A woman is performing kegel exercises
Kegel exercises are often overlooked as being a form of treatment for anyone with overactive bladder. Here's how to do Kegels for overactive bladder.

How to Do Kegels for Overactive Bladder

Kegel exercises are often overlooked as being a form of treatment for anyone with overactive bladder (OAB).

Specifically, Kegels are targeted to prepare pregnant women and new mothers to perform them for increased strength in the pelvic floor region, especially right after childbirth when it is the weakest. This is not wrong, however, it is one of the many benefits of Kegels, and everyone should know how to perform and benefit from them.

Men and women alike can learn to do these exercises discretely and effectively. You should have been able to perform a few reps of Kegel exercises by the time you read this entire article.

What Is Kegels?

American gynecologist Arnold Kegel coined Kegels in 1948, and ever since then, the exercise has been adopted around the world as a non-surgical treatment for "genital stress" as Kegel intended.

What Do Kegel Exercises Help With?

The pelvic floor is like a trampoline under you at your ‘seat’ area. Its wall of muscles that can, unfortunately, get weak like any other muscle. The goal of Kegel exercises is to strengthen the pelvic floor.

Exercising these muscles will strengthen them and make them a difficult barrier for urine to pass through during times of stress or an episode of OAB. Kegel exercises are known as some of the safest behavioral therapies as there are no side effects or complications in doing them repeatedly or frequently.

How to Do Kegels

To find your pelvic floor muscles and attempt a very basic Kegel exercise, start by trying to imagine stopping your urine mid-stream. The muscles that pull up, or contract, are your pelvic floor muscles. This is your main focus on continuing to perform the exercise. Concentrate on tightening those muscles.

To find out if your pelvic floor muscles are weak, focus on stopping your urine mid-stream. It shouldn’t take you more than a second to stop the flow of urine. With any hesitation or problems doing so, you may have weakness in your pelvic floor.

However, do not perform Kegel exercises while urinating as it can cause a UTI as well as weaken your muscles more.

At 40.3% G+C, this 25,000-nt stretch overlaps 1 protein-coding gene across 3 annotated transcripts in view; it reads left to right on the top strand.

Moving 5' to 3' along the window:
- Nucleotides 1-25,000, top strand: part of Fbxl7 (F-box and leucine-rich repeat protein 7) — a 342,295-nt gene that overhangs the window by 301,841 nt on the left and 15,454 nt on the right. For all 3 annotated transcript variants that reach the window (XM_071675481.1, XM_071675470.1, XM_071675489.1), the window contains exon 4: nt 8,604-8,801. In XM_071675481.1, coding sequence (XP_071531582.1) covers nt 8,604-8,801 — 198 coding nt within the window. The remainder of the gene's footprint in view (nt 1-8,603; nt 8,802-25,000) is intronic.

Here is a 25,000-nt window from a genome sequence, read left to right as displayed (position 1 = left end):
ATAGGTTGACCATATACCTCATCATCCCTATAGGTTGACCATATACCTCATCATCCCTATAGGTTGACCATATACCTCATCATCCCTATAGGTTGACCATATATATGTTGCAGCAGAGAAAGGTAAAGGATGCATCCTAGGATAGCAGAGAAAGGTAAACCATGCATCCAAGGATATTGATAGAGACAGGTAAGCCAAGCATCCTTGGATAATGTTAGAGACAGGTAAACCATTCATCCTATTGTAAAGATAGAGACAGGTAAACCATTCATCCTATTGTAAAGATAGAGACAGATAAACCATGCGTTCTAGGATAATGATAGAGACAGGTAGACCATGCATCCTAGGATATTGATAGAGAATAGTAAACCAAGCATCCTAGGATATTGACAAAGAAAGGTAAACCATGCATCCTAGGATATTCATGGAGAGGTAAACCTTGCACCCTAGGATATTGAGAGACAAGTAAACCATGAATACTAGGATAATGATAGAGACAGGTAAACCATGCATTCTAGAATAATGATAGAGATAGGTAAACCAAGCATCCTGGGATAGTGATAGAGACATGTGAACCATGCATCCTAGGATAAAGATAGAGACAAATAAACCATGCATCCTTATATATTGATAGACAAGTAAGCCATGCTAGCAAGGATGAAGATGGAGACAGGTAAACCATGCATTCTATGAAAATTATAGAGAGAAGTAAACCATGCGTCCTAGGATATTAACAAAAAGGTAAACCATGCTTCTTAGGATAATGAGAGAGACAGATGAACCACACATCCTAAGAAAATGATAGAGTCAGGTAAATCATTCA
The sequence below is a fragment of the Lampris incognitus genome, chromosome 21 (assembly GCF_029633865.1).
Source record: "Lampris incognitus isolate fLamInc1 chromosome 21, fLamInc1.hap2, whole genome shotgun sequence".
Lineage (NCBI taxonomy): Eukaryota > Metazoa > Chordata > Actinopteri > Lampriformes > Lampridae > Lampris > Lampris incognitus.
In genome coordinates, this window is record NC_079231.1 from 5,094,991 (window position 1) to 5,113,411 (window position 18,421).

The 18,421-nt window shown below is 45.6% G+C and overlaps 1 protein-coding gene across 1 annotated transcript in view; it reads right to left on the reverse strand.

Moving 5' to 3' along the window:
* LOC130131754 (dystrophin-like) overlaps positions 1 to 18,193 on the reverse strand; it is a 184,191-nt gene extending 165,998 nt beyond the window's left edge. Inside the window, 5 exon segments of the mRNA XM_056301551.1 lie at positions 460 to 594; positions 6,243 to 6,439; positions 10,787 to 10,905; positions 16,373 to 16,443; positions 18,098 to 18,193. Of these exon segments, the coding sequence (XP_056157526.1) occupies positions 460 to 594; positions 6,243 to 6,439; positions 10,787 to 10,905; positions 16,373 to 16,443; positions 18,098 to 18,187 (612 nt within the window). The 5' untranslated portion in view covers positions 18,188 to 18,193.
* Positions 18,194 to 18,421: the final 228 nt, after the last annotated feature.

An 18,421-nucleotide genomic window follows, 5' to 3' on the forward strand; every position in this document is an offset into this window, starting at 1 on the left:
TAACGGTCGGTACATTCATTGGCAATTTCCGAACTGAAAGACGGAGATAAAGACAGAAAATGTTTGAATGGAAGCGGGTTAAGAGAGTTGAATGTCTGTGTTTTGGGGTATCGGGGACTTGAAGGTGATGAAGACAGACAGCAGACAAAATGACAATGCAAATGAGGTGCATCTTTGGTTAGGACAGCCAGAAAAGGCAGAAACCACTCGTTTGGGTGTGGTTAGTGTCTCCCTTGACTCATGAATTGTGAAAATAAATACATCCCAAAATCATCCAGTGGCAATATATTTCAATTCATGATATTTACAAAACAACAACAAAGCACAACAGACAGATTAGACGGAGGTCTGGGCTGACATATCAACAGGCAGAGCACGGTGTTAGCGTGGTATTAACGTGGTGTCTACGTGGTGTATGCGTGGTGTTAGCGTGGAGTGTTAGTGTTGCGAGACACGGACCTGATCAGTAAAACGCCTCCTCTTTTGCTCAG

Improving Your Pelvic Floor Strength

To increase pelvic floor strength for your OAB, follow these pelvic floor exercise steps:

  1. Start with an empty bladder.
  2. Lift your pelvic floor and tighten those muscles.
  3. Make sure to hold this position for 4-5 seconds.
  4. Let it go by relaxing.
  5. Wait until you’re completely relaxed before performing another Kegel exercise.

It’s important to know the difference between relaxed and still holding your pelvic floor up. You should be able to notice a strong difference from when you’re relaxed to when you’re contracting.

When you’re ready, repeat the exercise 5 more times. The stronger your muscles get, the longer you should be able to hold them up for, and for more repetitions. It’s recommended to do these exercises ten times a day or more.

Don’t forget to breathe normally and avoid holding in any other muscles such as your stomach, thighs, and buttocks.

What to Do If You Can't Find Your Pelvic Foor Muscles

There are pelvic floor physiotherapists that can aid you in doing these exercises and keep you on track. They are trained in showing both men and women how to contract and relax properly if you are having trouble finding these muscles. There are also diagrams and videos online demonstrating what a Kegel exercise looks like.

What Kegel Equipment Do I Need?

For some women, performing Kegels is easier with specific weighted equipment. There are a wide variety of pelvic toning devices sold explicitly for this reason, although there is no proof that they are more beneficial than regular Kegel exercises.

Things like ‘jade eggs’ and ‘Ben Wa’ balls can be inserted in the vagina to add weight in contracting the pelvic floor muscles. They usually come in 3 different weights in a pack. The products come with instructions explaining to use them in conjunction with your regular Kegel exercises, starting with the lowest weight and working your way up slowly to the heaviest weight.

Conventionally, they usually weigh no more than 90 grams at the most. However, it is a personal preference to use them or not.

How to Create an OAB Kegel Exercise Routine

To get the most out of Kegel exercises, you can treat it like it belongs in a gym and creates different ways to exercise them in short and long reps. There are a number of ways to start a healthy Kegel exercise routine. Here are some ways of doing them.

How to Do Kegels for Overactive Bladder